Dec 1, 2020

    Hi Mark,

    Thanks for sharing.

    We certainly won’t argue with that – Steelhead can put up one heck of a fight, and are definitely in the conversation for the hardest fighting fish out there. We wanted to keep our list as varied as possible, which is why we only went with a single species of Trout. It goes without saying that both species will give any angler a run for their money.

    Thanks again for sharing your experience.

    Tight lines!

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    GRANT A KEGLEY

    May 28, 2021

    But you listed 2 billfish.

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    Sean

    May 31, 2021

    Hi Grant,

    Thanks for reading.

    True, there are two billfish on our list, which does go against the whole “variety” argument.

    However, Marlin and Swordfish occupy very different depths, and are typically caught using different techniques. In that sense, the two species are less similar than, say Marlin and Sailfish.

    At the end of the day, it’s really not possible to give props to all the hard-fighting fish in a short article. But tell us, which species do you think should be on the list?

    Thanks again for reading, and have a great day!

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    sid costello

    Nov 16, 2021

    Swordfish and blue marlin are not related at all. Swordfish are actually alone in their breed designation Xiphias gladius. They have no relatives.

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    matthew J hollenbeck

    Aug 3, 2021

    PNW steelheading on the fly is even harder 😎

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Joe

Oct 20, 2020

I’ve caught a 34 in tiger musky before… is that good?

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    Albert

    Oct 21, 2020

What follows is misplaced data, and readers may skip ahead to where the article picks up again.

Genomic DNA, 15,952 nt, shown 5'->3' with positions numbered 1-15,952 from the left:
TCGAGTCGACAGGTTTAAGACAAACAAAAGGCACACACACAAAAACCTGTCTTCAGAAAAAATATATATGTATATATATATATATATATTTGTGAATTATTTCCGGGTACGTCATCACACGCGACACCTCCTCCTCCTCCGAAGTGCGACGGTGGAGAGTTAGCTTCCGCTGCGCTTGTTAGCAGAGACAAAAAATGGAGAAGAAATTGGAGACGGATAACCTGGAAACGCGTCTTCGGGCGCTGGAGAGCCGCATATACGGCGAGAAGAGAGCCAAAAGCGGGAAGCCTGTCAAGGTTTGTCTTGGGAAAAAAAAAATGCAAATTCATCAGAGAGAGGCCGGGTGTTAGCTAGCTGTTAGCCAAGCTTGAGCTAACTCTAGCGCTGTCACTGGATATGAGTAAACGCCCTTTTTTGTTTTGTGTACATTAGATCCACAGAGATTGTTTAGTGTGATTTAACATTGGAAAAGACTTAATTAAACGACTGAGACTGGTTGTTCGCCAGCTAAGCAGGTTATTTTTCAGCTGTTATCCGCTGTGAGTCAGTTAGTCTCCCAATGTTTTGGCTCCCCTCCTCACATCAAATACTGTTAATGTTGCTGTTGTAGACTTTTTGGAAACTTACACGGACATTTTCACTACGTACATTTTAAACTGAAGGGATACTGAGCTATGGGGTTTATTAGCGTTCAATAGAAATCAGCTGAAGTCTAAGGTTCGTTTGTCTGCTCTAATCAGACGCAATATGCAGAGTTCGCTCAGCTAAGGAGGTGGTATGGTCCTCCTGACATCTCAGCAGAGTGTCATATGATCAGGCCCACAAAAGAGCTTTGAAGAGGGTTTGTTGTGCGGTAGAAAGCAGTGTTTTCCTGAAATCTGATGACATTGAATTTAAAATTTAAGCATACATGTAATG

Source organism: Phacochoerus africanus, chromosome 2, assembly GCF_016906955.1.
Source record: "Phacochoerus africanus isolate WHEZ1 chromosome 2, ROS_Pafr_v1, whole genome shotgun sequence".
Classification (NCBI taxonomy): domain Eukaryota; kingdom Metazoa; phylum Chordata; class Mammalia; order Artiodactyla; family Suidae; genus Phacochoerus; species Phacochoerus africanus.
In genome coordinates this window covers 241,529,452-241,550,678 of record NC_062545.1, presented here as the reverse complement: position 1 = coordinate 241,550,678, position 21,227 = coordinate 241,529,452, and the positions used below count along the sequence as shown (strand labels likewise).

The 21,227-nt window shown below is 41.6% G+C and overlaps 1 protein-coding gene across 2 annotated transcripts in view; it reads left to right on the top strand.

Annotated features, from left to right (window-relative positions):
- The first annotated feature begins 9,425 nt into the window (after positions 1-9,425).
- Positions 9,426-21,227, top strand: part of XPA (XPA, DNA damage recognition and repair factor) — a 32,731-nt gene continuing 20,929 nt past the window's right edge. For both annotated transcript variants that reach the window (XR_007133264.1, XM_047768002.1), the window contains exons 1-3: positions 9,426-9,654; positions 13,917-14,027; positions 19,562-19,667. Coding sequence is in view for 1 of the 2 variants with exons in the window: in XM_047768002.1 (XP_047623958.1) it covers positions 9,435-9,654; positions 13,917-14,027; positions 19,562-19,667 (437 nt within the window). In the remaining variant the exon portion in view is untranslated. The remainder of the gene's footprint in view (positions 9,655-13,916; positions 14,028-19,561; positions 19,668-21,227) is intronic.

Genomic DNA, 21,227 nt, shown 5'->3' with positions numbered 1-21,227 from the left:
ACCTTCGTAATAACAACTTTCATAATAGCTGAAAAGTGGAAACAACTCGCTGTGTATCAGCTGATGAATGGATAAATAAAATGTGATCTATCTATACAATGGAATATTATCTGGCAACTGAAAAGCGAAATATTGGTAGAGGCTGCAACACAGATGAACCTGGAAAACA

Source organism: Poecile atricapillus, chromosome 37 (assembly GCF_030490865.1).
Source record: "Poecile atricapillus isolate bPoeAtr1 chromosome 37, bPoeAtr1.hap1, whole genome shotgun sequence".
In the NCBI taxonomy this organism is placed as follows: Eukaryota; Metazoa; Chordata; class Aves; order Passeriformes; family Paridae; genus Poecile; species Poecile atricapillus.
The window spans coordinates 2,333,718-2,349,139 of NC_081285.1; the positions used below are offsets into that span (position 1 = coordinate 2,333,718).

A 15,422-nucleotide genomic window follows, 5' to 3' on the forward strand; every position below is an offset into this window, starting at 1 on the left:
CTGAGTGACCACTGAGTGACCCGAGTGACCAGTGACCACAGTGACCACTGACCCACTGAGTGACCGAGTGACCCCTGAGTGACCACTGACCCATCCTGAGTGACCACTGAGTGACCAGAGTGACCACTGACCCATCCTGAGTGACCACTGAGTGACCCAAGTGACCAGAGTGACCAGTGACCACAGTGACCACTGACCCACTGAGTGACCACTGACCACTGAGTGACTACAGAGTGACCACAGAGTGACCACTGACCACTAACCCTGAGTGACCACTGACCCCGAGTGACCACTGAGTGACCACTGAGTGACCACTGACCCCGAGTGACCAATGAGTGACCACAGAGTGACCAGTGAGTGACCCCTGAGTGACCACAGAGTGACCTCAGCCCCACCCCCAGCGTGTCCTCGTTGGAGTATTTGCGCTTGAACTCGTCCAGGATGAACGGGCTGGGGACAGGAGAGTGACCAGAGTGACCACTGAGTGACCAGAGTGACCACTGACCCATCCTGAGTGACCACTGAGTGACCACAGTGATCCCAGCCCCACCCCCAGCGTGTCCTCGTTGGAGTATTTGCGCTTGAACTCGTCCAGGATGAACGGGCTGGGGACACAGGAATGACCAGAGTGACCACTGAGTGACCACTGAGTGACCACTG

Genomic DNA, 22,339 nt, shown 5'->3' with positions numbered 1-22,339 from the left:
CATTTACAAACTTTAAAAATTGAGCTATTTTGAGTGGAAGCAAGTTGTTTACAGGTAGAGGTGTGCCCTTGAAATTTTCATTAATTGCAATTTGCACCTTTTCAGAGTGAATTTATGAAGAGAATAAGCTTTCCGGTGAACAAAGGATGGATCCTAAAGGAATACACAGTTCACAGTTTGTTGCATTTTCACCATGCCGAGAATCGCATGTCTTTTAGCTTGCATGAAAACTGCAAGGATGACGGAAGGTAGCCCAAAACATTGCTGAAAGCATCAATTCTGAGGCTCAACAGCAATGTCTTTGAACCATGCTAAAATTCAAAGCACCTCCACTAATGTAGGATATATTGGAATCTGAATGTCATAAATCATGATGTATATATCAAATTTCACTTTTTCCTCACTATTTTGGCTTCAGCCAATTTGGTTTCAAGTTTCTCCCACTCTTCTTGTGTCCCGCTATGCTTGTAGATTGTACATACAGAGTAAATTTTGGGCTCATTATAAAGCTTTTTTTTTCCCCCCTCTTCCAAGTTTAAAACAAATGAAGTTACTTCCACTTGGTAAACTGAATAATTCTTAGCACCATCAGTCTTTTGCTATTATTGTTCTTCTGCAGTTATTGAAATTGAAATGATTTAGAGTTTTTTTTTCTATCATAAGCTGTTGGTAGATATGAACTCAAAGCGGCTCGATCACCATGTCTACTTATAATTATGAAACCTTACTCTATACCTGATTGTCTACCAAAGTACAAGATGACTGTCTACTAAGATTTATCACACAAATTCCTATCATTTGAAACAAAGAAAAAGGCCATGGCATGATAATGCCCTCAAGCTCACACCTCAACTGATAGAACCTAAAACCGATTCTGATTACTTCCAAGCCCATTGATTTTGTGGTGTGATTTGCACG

Hi Joe,

    Landing a Musky of any size is something to be proud of! A 34-incher is a good catch for sure.

    Tight lines!

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Terry

Aug 6, 2020

Two of my bucket List target fish were accomplished fishing the beautiful pacific waters of Costa Rica. Blue Marlin and Roosterfish. I have photos but I can’t figure out how to attach to this. The marlin was 400 lb. and took a little over 2 hrs and the rooster was about 25lb. And took a full 30 min. Not on your list but deserving to be was a 12ft. Long Mako Shark that was over an hour to the boat then cut loose. That was while marlin fishing in the Caribbean off of Cancun Mexico. I’m still in search of a few more specific fish like a Bluefin Tuna and an Alaskan Halibut. Having all this time in lockdown makes me yearn even more for that next challenge. Thanks and tight——lines.

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    Sean

    Aug 7, 2020

    Hi Terry,

    Thanks for sharing.

    Way to go, those are some really impressive catches! Costa Rica seems to be the ultimate location for filling up an angler’s bucket list, doesn’t it?

    I’m sure that the photos look awesome, but I’m afraid that there’s no way to attach them in the comments.

    Truth be told, the Shortfin Mako is one of our favorite fish, and is well deserving of a spot on the list.

    Do you have a location set for that Bluefin Tuna hunt?

    Hope you get to go on an angling adventure soon! Tight lines!